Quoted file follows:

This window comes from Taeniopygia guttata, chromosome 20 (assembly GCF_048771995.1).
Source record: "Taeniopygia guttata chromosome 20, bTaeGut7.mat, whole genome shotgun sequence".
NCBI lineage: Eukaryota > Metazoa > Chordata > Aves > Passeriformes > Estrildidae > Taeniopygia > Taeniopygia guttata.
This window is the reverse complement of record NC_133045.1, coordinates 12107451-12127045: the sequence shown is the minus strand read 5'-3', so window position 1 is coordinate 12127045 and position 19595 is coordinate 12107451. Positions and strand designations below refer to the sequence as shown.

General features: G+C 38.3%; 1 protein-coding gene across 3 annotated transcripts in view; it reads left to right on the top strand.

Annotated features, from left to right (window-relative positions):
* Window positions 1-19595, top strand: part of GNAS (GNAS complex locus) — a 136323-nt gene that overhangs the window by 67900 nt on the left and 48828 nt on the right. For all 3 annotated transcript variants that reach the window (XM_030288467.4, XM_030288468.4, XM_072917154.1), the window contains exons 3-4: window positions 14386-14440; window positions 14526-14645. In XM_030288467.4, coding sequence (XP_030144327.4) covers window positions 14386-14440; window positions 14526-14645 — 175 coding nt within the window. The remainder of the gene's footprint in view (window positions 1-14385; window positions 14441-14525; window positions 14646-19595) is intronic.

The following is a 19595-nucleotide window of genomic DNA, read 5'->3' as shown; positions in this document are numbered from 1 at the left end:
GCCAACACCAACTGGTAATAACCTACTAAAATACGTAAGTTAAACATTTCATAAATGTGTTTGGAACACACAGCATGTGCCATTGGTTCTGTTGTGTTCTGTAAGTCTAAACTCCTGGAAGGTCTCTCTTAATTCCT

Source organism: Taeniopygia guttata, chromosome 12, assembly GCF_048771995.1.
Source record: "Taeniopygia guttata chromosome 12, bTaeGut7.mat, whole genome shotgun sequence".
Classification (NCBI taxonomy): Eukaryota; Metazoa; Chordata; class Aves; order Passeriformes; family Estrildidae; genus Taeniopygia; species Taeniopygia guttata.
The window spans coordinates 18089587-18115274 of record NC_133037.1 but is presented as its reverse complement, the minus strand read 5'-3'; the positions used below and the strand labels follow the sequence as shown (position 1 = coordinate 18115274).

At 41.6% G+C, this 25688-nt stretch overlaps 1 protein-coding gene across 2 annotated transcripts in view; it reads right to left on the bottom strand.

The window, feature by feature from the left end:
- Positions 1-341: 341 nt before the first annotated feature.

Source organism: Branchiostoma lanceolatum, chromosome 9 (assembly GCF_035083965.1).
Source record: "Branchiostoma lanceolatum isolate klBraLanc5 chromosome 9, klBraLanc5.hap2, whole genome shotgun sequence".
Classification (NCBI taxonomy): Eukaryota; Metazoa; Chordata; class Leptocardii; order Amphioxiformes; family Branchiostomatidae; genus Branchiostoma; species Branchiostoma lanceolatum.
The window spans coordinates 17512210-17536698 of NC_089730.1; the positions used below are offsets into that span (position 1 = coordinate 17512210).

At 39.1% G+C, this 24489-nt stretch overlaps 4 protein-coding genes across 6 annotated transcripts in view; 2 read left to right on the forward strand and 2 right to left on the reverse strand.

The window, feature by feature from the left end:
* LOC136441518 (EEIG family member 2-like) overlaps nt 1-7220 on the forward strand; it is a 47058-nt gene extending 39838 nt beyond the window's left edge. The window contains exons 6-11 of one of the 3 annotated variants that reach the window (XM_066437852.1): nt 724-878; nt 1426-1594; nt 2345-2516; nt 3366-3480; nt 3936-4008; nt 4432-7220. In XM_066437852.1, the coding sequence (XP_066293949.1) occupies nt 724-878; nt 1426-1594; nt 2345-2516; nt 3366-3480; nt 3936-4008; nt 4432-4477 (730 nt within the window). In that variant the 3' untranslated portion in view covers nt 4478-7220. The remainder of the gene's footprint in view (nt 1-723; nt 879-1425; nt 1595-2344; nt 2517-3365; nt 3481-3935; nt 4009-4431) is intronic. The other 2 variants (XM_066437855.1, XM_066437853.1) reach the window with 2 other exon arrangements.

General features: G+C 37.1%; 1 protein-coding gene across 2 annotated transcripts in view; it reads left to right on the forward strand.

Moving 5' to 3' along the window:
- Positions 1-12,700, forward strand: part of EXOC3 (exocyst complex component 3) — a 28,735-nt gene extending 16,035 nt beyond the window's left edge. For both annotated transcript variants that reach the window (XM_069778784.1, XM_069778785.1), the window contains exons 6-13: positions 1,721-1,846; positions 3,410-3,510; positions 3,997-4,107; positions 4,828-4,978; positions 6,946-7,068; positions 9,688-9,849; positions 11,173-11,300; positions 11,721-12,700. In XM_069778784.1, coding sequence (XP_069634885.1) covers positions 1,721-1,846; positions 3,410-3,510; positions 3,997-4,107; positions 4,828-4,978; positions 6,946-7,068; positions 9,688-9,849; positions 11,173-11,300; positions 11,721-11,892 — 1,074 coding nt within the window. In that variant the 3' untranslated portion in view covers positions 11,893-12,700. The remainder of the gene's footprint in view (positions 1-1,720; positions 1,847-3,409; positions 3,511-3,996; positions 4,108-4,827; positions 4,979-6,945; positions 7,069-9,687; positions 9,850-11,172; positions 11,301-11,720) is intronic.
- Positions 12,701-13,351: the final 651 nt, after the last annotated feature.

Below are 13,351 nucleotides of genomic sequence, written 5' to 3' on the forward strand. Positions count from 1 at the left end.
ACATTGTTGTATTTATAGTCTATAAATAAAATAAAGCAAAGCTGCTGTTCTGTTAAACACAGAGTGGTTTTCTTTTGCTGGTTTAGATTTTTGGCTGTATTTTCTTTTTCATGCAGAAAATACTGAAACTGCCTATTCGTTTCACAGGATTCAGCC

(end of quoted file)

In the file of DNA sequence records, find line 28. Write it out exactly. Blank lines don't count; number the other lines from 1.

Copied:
Below are 13,351 nucleotides of genomic sequence, written 5' to 3' on the forward strand. Positions count from 1 at the left end.